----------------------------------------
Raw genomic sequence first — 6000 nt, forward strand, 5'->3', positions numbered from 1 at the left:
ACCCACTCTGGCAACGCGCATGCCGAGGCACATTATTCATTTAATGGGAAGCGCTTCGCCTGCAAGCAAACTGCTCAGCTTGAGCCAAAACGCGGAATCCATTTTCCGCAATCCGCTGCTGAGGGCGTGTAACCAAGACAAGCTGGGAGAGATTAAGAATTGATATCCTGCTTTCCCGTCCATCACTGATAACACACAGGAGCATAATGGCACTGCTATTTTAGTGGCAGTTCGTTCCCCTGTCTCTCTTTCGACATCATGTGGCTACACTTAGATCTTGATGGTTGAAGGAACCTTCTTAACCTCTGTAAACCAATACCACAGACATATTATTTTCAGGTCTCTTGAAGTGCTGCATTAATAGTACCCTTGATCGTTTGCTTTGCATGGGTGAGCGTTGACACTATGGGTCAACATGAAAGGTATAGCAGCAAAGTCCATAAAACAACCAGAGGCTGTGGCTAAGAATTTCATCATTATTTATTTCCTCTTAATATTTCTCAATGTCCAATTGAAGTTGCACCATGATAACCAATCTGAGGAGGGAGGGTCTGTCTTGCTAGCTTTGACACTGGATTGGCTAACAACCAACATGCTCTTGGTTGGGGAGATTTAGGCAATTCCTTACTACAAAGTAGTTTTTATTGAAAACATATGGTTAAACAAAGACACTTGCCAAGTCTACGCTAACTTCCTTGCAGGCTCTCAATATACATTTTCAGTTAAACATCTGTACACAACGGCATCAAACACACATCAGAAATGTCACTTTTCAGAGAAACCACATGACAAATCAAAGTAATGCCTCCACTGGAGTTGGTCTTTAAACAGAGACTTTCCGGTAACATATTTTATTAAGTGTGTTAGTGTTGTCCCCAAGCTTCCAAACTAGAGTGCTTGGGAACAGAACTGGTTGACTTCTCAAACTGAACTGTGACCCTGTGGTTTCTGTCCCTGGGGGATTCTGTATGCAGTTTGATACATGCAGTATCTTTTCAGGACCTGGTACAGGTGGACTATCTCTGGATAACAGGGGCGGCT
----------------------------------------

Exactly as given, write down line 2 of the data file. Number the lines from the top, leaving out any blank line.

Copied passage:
ACCCACTCTGGCAACGCGCATGCCGAGGCACATTATTCATTTAATGGGAAGCGCTTCGCCTGCAAGCAAACTGCTCAGCTTGAGCCAAAACGCGGAATCCATTTTCCGCAATCCGCTGCTGAGGGCGTGTAACCAAGACAAGCTGGGAGAGATTAAGAATTGATATCCTGCTTTCCCGTCCATCACTGATAACACACAGGAGCATAATGGCACTGCTATTTTAGTGGCAGTTCGTTCCCCTGTCTCTCTTTCGACATCATGTGGCTACACTTAGATCTTGATGGTTGAAGGAACCTTCTTAACCTCTGTAAACCAATACCACAGACATATTATTTTCAGGTCTCTTGAAGTGCTGCATTAATAGTACCCTTGATCGTTTGCTTTGCATGGGTGAGCGTTGACACTATGGGTCAACATGAAAGGTATAGCAGCAAAGTCCATAAAACAACCAGAGGCTGTGGCTAAGAATTTCATCATTATTTATTTCCTCTTAATATTTCTCAATGTCCAATTGAAGTTGCACCATGATAACCAATCTGAGGAGGGAGGGTCTGTCTTGCTAGCTTTGACACTGGATTGGCTAACAACCAACATGCTCTTGGTTGGGGAGATTTAGGCAATTCCTTACTACAAAGTAGTTTTTATTGAAAACATATGGTTAAACAAAGACACTTGCCAAGTCTACGCTAACTTCCTTGCAGGCTCTCAATATACATTTTCAGTTAAACATCTGTACACAACGGCATCAAACACACATCAGAAATGTCACTTTTCAGAGAAACCACATGACAAATCAAAGTAATGCCTCCACTGGAGTTGGTCTTTAAACAGAGACTTTCCGGTAACATATTTTATTAAGTGTGTTAGTGTTGTCCCCAAGCTTCCAAACTAGAGTGCTTGGGAACAGAACTGGTTGACTTCTCAAACTGAACTGTGACCCTGTGGTTTCTGTCCCTGGGGGATTCTGTATGCAGTTTGATACATGCAGTATCTTTTCAGGACCTGGTACAGGTGGACTATCTCTGGATAACAGGGGCGGCT